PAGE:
I realize I’m painting a rather bleak picture of the book, but it’s not a story about desolation and hopelessness. Nick and his father restore their relationship, Nick is able to pull himself up out of the tailspin his life is in, Jonathan actually produces some writing, and as of the writing of the book, his father had been in Section 8 housing for twelve years. This sort of triumph makes this book an important one for anyone — regardless of whether you can “relate” to Nick or his father (although, let’s be honest, we’ve all experienced relationship troubles with our parents). In an interview with Emily Stokes, Flynn describes the purpose of reading a memoir like this:

When I ask whether sharing these personal details of his life and that of his family makes him feel uncomfortable, he says that this is the point. “If I don’t reach a low, then I don’t think I’ve pushed deep enough into this realm, which is what part of the job description is for an artist,” he explains. He wants his writing to be transparent, so that “people can look through it and see their own lives”. He believes that the impulse behind people’s desire to read true, personal stories is positive — a kind of “democratisation”. When I ask whether his book is “misery lit” he looks at me blankly.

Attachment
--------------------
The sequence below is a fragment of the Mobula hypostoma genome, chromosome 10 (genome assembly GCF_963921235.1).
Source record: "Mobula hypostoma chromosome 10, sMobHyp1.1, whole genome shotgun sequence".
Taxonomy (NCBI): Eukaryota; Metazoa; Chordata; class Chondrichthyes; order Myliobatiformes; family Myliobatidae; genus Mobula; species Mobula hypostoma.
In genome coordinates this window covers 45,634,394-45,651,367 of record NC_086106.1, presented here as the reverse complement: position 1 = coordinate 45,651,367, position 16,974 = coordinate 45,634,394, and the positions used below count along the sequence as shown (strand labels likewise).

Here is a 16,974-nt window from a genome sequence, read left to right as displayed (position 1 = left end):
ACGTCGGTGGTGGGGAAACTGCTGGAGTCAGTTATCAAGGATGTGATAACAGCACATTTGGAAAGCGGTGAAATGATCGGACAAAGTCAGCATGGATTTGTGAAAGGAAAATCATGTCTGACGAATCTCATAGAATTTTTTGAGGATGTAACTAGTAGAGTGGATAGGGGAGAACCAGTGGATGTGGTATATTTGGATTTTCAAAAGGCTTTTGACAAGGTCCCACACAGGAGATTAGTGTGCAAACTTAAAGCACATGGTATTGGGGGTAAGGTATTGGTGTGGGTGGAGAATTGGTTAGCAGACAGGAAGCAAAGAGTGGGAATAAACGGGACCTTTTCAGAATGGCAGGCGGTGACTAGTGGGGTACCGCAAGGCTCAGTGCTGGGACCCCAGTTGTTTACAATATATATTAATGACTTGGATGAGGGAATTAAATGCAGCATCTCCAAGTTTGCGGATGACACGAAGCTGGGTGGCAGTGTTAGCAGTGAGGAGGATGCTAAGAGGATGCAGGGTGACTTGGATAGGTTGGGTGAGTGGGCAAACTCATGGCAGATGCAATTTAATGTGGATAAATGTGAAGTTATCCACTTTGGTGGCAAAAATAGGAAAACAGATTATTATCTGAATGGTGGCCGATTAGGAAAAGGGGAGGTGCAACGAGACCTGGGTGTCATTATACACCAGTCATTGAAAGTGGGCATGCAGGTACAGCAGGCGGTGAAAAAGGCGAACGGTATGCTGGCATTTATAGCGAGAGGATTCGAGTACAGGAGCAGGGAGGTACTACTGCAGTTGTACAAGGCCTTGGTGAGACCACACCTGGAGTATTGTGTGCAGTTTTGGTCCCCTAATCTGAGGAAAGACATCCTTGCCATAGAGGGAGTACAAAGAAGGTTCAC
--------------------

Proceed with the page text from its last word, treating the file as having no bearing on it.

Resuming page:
I think I would have looked at her blankly as well. I don’t know what misery lit is, but I have a feeling it’s sort of a misnomer. Misery is a part of life. All literature should have at least a sprinkling of misery in it. That’s what makes it ring true.

This is an excellent book, and if you hurry and read it now, you’ll be ready for the film adaptation starring Robert De Niro and Paul Dano. It oughta be a good one.